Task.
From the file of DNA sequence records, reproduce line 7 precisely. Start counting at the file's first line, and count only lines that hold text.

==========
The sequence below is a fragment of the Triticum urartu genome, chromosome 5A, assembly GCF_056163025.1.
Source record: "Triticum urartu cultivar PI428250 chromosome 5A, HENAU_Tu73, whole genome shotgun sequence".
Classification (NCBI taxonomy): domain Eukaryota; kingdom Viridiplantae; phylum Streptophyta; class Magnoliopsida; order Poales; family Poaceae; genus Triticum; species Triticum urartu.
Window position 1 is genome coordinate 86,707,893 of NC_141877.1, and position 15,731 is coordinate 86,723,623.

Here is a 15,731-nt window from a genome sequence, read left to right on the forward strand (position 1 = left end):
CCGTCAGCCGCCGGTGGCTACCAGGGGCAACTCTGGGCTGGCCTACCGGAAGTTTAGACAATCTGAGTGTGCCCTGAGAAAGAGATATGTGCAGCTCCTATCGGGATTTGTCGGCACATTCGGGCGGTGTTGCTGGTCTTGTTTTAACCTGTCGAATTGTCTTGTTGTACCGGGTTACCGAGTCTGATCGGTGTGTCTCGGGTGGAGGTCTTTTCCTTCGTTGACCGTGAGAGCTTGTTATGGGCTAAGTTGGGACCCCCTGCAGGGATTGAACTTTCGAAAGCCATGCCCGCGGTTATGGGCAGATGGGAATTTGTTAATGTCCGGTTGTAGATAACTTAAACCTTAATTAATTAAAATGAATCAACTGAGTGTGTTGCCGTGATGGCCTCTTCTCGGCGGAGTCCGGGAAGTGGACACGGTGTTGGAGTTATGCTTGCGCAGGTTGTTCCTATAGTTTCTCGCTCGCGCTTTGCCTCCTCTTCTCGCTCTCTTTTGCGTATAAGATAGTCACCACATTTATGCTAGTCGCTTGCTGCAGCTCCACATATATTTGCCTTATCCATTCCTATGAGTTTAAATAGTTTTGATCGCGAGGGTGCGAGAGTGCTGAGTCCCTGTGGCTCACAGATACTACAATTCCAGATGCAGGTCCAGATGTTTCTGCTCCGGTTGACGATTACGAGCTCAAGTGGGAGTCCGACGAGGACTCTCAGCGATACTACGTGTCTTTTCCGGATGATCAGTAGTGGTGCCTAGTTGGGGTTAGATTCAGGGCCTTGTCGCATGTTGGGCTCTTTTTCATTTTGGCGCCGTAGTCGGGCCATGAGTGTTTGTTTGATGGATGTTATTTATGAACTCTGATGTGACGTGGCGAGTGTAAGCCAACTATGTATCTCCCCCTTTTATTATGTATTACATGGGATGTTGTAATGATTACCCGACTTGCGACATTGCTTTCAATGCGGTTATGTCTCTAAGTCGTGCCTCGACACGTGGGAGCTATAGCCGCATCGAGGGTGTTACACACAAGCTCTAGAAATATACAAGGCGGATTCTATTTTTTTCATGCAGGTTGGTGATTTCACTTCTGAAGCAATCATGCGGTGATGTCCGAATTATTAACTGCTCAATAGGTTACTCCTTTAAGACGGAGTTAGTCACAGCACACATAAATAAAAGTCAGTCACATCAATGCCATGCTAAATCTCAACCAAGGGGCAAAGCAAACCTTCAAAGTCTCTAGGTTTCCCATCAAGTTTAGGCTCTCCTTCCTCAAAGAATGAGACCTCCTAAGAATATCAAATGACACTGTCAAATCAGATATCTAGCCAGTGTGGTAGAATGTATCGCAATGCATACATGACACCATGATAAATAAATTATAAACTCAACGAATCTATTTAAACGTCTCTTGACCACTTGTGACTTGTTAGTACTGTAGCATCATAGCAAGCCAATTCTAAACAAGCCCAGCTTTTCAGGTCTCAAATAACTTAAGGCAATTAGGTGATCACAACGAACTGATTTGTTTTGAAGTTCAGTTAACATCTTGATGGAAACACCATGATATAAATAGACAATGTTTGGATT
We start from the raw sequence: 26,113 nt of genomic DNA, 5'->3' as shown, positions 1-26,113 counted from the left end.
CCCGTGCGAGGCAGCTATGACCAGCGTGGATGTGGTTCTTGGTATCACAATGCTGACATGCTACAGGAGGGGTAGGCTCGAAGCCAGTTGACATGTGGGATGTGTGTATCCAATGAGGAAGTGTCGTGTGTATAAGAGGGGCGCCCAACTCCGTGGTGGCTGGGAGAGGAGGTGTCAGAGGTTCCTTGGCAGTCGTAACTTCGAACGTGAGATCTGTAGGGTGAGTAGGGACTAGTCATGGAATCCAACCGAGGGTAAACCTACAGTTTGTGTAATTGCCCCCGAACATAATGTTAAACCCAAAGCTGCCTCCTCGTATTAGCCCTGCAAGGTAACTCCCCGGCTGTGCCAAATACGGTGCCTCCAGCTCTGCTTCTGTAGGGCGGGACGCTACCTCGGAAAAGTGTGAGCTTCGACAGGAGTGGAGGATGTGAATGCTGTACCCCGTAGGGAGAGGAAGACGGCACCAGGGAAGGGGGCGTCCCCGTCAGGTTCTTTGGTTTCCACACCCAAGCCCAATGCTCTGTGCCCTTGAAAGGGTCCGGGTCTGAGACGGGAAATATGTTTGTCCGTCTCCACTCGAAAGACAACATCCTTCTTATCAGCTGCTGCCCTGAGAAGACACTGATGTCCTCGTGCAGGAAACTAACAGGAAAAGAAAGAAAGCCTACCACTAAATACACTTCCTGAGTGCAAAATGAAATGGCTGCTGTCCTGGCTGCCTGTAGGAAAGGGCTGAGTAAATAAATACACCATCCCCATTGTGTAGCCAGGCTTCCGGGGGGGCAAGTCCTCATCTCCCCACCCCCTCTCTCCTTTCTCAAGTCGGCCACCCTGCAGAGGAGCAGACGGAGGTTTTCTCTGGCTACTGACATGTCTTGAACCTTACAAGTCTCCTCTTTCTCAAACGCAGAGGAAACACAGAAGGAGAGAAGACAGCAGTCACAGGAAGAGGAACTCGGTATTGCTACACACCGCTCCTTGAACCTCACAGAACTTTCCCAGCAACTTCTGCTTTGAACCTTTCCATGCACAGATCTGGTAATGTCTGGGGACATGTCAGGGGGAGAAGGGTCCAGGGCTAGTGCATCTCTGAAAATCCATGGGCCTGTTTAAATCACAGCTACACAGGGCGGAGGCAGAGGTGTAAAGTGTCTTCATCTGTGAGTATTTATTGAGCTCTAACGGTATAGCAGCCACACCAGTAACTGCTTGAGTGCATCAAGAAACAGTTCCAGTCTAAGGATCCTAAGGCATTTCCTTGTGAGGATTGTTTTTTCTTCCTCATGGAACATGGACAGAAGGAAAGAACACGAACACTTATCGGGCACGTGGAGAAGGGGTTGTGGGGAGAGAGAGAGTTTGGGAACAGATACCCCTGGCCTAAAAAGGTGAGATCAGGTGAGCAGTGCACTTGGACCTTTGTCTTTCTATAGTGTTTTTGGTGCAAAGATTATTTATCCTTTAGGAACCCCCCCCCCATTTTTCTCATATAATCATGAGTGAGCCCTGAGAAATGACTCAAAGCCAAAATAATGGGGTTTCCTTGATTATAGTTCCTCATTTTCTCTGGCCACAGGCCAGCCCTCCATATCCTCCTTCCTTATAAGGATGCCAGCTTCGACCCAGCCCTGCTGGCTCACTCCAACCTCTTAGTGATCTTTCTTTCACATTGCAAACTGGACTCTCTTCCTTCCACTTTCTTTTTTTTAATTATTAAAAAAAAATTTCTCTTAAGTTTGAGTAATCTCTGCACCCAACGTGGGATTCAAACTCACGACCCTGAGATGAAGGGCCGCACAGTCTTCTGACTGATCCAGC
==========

We start from the raw sequence: 26,113 nt of genomic DNA, 5'->3' as shown, positions 1-26,113 counted from the left end.